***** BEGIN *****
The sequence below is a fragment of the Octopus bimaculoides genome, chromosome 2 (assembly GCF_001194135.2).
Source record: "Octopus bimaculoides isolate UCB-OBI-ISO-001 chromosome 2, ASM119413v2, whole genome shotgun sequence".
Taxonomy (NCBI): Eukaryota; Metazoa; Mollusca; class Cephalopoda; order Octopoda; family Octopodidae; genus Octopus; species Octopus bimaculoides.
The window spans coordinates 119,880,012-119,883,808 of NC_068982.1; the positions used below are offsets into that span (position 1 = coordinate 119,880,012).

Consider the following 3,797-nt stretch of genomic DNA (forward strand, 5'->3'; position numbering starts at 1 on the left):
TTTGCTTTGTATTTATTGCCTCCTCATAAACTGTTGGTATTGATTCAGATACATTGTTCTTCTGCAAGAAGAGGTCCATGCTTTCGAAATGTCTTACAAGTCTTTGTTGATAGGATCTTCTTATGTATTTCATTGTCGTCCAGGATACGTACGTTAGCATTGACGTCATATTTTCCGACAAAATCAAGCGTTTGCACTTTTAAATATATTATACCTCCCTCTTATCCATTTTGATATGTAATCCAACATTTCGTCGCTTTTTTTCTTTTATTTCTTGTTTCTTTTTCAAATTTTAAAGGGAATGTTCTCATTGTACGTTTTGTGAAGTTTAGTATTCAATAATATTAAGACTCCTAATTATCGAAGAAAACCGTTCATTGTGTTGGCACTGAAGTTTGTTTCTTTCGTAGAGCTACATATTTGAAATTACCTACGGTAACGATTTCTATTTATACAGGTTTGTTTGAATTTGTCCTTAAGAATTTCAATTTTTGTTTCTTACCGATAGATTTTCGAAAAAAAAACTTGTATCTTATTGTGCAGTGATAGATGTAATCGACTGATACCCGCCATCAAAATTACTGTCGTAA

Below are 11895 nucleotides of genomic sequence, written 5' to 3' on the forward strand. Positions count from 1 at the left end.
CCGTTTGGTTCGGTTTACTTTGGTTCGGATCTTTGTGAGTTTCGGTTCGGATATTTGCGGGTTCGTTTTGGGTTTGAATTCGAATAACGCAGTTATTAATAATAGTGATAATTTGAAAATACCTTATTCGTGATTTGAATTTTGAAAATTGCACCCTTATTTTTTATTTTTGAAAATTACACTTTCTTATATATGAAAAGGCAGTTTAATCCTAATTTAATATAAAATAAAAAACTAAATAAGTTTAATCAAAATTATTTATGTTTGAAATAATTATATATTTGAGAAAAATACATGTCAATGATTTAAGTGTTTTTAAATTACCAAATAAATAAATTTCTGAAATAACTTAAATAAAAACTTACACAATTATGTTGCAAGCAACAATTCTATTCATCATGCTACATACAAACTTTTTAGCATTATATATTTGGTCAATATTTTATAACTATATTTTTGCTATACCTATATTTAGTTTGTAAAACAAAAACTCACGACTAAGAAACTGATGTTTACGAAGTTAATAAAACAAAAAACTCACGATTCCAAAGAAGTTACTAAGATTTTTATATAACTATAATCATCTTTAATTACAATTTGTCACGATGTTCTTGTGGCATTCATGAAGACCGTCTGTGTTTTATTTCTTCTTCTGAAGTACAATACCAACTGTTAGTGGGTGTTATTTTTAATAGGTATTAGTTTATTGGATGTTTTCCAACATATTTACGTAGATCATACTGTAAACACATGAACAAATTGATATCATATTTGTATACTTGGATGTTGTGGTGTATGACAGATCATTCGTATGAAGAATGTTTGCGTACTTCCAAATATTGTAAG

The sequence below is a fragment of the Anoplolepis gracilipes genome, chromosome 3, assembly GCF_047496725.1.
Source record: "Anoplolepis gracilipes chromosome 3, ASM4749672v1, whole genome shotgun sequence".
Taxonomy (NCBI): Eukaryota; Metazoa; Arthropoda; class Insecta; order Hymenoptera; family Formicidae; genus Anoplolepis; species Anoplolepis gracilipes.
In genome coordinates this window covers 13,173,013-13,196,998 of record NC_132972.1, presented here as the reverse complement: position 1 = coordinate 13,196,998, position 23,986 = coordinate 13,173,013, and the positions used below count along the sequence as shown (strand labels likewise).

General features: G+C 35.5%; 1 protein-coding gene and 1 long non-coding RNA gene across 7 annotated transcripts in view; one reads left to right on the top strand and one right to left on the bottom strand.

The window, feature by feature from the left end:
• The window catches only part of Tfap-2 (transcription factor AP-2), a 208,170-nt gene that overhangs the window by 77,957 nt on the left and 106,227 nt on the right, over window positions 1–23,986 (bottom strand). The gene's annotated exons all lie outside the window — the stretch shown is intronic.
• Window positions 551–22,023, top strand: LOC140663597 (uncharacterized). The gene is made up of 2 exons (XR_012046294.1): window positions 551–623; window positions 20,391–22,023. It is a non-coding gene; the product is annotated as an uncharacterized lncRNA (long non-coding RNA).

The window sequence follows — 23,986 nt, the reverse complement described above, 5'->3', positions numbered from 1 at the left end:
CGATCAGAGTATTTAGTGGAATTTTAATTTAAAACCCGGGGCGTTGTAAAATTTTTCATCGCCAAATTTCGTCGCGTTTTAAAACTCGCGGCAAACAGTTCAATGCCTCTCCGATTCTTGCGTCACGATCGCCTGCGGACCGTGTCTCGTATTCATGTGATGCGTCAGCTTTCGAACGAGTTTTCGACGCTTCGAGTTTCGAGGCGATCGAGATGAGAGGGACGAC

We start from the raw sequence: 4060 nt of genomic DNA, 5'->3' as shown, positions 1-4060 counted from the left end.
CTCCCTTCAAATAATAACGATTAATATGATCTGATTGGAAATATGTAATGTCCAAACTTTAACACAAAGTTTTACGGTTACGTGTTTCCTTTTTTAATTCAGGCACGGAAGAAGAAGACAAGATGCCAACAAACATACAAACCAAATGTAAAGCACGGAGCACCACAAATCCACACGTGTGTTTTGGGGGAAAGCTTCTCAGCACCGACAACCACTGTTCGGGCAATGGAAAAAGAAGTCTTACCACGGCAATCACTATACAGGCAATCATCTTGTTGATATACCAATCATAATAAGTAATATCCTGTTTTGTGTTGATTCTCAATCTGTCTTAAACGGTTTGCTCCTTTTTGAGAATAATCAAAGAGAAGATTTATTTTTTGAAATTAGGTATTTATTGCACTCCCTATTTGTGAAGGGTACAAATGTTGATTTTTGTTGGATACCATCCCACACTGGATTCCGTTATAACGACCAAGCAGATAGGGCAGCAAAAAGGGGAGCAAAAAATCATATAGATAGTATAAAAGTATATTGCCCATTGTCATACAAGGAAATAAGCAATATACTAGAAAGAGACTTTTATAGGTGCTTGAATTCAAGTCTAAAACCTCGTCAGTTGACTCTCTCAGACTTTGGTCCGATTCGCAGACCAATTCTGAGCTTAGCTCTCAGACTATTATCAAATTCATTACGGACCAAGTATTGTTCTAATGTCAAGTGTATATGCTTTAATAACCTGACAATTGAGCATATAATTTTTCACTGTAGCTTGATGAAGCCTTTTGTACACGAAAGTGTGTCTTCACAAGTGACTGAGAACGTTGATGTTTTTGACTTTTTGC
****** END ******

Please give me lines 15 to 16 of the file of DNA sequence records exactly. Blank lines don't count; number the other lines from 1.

• The window catches only part of Tfap-2 (transcription factor AP-2), a 208,170-nt gene that overhangs the window by 77,957 nt on the left and 106,227 nt on the right, over window positions 1–23,986 (bottom strand). The gene's annotated exons all lie outside the window — the stretch shown is intronic.
• Window positions 551–22,023, top strand: LOC140663597 (uncharacterized). The gene is made up of 2 exons (XR_012046294.1): window positions 551–623; window positions 20,391–22,023. It is a non-coding gene; the product is annotated as an uncharacterized lncRNA (long non-coding RNA).